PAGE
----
RIVERSIDE – Riverside County Supervisor Chuck Washington will compete in a November runoff election in his bid to retain his 3rd District seat, and he will square off with a Hemet City Council member.
Washington easily led the three-candidate field in Tuesday’s primary election. Hemet City Councilwoman Shellie Milne outlasted Murrieta Mayor Randon Lane to win a spot in the runoff vote. Washington earned about 40 percent of the vote, well short of the 50 percent needed to win reelection
Washington was appointed to the 3rd District seat in March 2015. His two challengers claimed he hasn’t earned the right to continue representing the district.
“He was not elected by the people and is only there because of Gov. Jerry Brown,” Lane told City News Service.
Milne said Washington “runs on nothing. Show me where he has taken a stand and made a big difference? I can’t see any results.”
Washington countered that his opponents are relative novices given his 12 years as a Temecula City Council member, longtime civic activism and nearly 15 months on the Board of Supervisors.
“A lot of different people are supporting me because they know I’m a man of integrity and achievement,” the supervisor told CNS. “I have an understanding of business and the private sector and have achieved some things as an elected official.”
The retired Delta Airlines pilot was appointed to fill the seat vacated by Jeff Stone, who was elected to the state Senate.
Since that time, Washington has been involved in two fiscal year budget cycles and cast numerous votes on issues ranging from marijuana regulation to vacation home rentals.
But his lack of participation on other votes has drawn criticism, lately from the Lane camp, which called out Washington for occasions that he recused himself on matters concerning the Temecula Valley Wine Country.
“The wine country is the number one industry in southwest Riverside County, but Mr. Washington cannot vote on wine country issues because of a conflict of interest that he knew he had before he took office,” Lane said, pointing out that the supervisor abstained from casting a vote seven times over 12 months. In the last month alone, Washington has opted out of two votes for the same reason.
The supervisor has a six-figure stake in the Europa Village Winery, according to campaign finance disclosures. He also has investments in Murrieta and Perris.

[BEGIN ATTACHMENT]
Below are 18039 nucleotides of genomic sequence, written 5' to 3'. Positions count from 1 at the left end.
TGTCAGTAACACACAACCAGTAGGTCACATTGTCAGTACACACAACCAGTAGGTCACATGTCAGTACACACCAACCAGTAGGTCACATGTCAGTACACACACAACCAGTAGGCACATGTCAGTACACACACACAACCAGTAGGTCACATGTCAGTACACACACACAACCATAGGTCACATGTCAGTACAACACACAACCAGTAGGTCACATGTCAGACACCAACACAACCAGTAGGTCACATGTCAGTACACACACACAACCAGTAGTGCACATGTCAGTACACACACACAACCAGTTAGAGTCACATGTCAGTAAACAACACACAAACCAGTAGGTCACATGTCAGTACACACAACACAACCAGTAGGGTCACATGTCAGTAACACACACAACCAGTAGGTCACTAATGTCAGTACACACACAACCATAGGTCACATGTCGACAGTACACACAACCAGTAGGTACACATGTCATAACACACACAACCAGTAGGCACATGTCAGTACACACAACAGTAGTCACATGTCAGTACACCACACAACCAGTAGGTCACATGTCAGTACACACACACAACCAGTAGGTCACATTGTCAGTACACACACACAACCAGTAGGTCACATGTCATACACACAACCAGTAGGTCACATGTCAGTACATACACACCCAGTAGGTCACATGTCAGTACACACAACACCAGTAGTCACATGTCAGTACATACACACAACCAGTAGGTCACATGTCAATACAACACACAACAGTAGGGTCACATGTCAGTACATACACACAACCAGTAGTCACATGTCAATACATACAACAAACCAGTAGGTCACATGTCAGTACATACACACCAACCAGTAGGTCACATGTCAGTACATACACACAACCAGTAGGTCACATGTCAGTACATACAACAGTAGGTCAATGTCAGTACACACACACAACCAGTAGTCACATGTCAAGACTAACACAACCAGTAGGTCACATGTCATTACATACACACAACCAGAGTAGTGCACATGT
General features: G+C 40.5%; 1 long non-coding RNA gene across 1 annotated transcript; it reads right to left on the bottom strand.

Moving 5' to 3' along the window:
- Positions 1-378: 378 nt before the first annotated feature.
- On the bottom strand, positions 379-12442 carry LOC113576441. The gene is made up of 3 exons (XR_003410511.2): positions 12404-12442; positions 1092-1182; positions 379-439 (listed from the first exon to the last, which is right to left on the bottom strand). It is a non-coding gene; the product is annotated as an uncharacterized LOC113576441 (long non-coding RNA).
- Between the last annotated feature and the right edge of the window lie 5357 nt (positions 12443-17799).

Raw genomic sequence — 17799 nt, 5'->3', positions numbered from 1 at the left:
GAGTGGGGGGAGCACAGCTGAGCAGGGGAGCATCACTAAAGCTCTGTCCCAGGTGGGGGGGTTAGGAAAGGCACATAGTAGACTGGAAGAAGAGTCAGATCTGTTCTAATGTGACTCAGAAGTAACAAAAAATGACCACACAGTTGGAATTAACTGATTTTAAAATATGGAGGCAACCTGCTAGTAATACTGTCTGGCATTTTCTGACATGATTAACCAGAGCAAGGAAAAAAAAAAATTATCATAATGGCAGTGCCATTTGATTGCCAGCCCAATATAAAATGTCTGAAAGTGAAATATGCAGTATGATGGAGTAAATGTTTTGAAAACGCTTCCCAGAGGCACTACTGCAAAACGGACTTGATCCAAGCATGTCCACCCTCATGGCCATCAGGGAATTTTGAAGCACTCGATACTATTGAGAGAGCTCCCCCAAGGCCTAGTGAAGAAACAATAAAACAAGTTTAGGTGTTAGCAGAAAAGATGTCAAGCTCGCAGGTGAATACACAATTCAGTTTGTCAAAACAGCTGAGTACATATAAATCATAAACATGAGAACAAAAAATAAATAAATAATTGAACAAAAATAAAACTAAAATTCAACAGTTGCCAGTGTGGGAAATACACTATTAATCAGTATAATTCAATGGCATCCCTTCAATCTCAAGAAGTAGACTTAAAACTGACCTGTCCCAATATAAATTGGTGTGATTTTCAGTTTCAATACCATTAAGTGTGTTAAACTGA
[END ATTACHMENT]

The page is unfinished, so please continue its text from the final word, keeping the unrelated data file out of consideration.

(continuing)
“The votes on the wine country projects were 4-0 without me. They would’ve been 5-0 if I’d taken part. People need to understand I’m doing the right thing here by recusing myself,” he told CNS.
Milne, a Tea Party activist who has served on the Hemet City Council since 2012 and helps run a family-owned excavation business, also criticized Washington for idling himself on wine country debates but said his apparent lack of “philosophy about the role of government” is equally concerning.
“People supported me for city council because they knew I’d do what I said I’d do,” Milne told CNS. “I’ve led the charge on term limits, capping council members’ pay, getting rid of benefits for council members. I’ve been proactive in pushing for privatization of government functions to save money.”
“It can be frustrating to have a bunch of people yell at me and tell me to do it their way. But I’m not going to betray the trust constituents placed in me,” she said.
Lane and Milne spotlighted what she characterized as Washington’s tendency to “cave” in the face of opposition.
The supervisor has reversed himself on two notable occasions. The first was last summer when the board moved to hire an outside firm to audit county public safety agencies, which are in yearly deficits. Washington initially went against his colleagues but a few weeks later joined them in authorizing bids to find an auditor.
Not long afterward, he led the board in voting to discontinue an inmate ride program in French Valley, where residents’ complaints had prompted Stone to establish a voucher system so that detainees released from the Southwest Detention Center could afford a cab and not loiter in residential areas.
Washington didn’t feel the effort was worth it, based on a sheriff’s analysis, but after hearing from constituents, he changed his mind weeks later and got the program reinstated.
The supervisor said going forward the county budget “has to be priority No. 1.”
“We need to find efficiencies and implement new ways of doing business,” he said. “We need to keep investment in infrastructure that pays a return. We have a changing economy, and the county needs to diversify with more educational and job opportunities to help us weather the next downturn.”
Lane, a Southern California Gas Co. representative, said the county is plagued with “too much red tape” and needs to better meet residents’ and commercial interests’ needs.
“I hear horror stories from people about the bureaucracy,” he said. “In Murrieta, we have a system for permitting projects that’s very transparent. People know what they’re going to pay from start to finish. The county process isn’t clear.”
Milne described the county’s current structure as “one bureaucratic agency lording over another.”
“There are things that can be cut and services that can be delivered at a more competitive price,” she said. “Government shouldn’t be such a large employer. Public works and flood control – there are small companies that can perform this work. If the public sector unions don’t like what I propose, I’ll stand up to them. We have to hold the fiscal line.”
Lane said the county’s estimated $100 million deficit in the coming fiscal year cries out for attention.
“The county’s over-spent,” he said. “There needs to be a top-to-bottom review of all agencies, not just a handful, so we know whether jobs are being duplicated and identify what’s being done wrong.”
Washington said he’s generally opposed to layoffs to fix the deficit.
“We don’t have enough people now to get the job done,” he said. “It’s not a viable solution.”